FOBT Completion in FQHCs: Impact of Physician Recommendation, FOBT Information, or Receipt of the FOBT Kit

Terry C. Davis*, Connie L. Arnold, Alfred W. Rademaker, Daci J. Platt, Julia Esparza, Dachao Liu, Michael S. Wolf

*Corresponding author for this work

Research output: Contribution to journalArticle

15 Scopus citations

Abstract

Purpose: To determine the effect of common components of primary care-based colorectal cancer (CRC) screening interventions on fecal occult blood test (FOBT) completion within rural and urban community clinics, including: (1) physician's spoken recommendation, (2) providing information or education about FOBTs, and (3) physician providing the FOBT kit; to determine the relative effect of these interventions; and to compare the effect of each intervention between rural and urban clinics. Methods: We conducted structured interviews with patients aged 50 years and over receiving care at community clinics that were noncompliant with CRC screening. Self-report of ever receiving a physician's recommendation for screening, FOBT information or education, physician providing an FOBT kit, and FOBT completion were collected. Findings: Participants included 849 screening-eligible adults; 77% were female and 68% were African American. The median age was 57; 33% lacked a high school diploma and 51% had low literacy. In multivariable analysis, all services were predictive of rural participants completing screening (physician recommendation: P= .002; FOBT education: P= .001; physician giving FOBT kit: P < .0001). In urban clinics, only physician giving the kit predicted FOBT completion (P < .0001). Compared to urban patients, rural patients showed a stronger relationship between FOBT completion and receiving a physician recommendation (risk ratio [RR]: 5.3 vs 2.1; P= .0001), receiving information or education on FOBTs (RR: 3.8 vs 1.9; P= .0002), or receiving an FOBT kit from their physician (RR: 22.3 vs 10.1; P= .035). Conclusions: Participants who receive an FOBT kit from their physician are more likely to complete screening.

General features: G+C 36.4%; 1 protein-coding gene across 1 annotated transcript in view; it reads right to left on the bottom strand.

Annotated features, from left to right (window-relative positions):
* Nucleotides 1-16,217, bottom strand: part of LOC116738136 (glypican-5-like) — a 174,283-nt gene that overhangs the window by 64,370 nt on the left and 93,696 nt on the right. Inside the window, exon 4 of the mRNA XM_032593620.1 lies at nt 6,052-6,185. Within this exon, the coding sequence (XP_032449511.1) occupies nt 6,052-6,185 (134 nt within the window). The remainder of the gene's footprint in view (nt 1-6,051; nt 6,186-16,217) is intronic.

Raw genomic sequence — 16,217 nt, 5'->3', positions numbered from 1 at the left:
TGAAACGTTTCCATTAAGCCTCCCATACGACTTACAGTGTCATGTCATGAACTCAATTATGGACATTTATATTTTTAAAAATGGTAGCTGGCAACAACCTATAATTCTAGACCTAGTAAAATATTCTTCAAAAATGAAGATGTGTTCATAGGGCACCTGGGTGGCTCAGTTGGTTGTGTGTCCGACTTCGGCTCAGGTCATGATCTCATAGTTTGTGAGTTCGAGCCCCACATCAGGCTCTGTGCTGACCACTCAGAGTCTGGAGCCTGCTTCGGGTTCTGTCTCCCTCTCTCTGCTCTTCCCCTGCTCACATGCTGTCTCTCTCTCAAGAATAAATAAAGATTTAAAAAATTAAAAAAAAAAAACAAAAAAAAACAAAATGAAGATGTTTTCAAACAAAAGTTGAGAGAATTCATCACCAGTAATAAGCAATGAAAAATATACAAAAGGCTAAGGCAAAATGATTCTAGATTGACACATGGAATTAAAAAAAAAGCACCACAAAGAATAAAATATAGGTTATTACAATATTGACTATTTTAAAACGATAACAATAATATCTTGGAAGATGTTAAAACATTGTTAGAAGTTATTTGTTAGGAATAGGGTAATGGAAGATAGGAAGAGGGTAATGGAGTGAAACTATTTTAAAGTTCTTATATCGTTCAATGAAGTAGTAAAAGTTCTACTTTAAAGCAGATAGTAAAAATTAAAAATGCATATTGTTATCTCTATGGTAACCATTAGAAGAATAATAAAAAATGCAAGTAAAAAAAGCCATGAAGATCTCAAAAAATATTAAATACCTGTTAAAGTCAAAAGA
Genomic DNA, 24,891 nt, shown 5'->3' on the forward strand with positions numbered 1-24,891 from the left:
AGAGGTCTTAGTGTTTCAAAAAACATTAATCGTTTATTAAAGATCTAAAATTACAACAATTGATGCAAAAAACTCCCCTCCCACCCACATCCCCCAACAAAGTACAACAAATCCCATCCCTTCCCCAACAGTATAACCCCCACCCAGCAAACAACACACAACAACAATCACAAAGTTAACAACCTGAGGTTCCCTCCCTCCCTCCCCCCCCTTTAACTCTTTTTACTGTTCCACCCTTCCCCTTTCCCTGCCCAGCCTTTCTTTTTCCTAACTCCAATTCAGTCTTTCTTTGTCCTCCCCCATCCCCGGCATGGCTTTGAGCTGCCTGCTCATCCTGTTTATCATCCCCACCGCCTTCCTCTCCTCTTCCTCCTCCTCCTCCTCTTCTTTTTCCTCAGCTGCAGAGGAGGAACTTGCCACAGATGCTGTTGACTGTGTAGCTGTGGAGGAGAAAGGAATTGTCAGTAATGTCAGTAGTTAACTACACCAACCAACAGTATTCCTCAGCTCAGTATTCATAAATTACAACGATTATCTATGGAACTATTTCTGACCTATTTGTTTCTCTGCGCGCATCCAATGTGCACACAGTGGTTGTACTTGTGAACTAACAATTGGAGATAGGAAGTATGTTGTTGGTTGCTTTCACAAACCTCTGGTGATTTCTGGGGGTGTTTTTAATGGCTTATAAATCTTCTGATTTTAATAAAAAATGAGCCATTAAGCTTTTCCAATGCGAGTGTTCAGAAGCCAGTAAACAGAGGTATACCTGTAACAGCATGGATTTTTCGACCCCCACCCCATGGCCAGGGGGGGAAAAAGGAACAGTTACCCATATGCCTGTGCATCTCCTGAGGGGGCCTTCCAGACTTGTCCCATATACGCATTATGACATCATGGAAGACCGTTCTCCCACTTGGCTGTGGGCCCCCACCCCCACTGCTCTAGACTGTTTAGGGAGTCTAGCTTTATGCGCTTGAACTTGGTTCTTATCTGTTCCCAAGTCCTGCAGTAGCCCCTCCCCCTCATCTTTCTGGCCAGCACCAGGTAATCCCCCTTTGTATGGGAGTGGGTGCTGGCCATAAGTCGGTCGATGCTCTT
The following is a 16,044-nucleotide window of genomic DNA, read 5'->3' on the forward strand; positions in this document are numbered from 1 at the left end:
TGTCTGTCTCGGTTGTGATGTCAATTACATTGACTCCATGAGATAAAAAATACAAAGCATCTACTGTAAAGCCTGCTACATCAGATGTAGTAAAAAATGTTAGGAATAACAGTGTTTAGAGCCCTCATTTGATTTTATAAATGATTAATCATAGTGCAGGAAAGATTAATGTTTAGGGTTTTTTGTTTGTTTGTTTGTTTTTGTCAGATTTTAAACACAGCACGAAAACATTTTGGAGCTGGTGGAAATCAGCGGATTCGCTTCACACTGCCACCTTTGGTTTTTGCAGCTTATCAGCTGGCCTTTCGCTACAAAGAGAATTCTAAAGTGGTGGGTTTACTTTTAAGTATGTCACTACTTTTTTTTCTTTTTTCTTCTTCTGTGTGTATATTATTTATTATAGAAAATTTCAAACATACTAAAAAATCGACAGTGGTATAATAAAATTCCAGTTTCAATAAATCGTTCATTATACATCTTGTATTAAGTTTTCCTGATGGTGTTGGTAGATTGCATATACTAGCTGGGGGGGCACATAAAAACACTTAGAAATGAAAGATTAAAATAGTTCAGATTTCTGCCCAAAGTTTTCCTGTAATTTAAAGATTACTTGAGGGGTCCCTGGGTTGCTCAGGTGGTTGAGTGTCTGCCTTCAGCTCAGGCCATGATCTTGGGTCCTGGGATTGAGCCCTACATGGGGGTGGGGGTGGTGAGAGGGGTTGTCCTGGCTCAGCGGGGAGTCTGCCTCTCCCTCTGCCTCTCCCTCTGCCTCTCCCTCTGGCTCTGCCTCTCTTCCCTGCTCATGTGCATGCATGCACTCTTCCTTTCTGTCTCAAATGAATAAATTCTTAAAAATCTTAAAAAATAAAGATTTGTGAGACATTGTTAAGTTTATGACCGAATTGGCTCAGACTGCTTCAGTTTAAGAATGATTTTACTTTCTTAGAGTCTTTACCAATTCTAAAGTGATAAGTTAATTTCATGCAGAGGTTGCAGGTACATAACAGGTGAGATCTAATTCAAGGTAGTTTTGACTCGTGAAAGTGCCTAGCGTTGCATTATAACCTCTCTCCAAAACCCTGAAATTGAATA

Original languageEnglish (US)
Pages (from-to)306-311
Number of pages6
JournalJournal of Rural Health
Volume28
Issue number3
DOIs
StatePublished - Jun 2012

Keywords

  • Colorectal cancer screening
  • Fecal occult blood test
  • Federally Qualified Health Centers
  • Low-income patients
  • Physician recommendation

ASJC Scopus subject areas

  • Public Health, Environmental and Occupational Health

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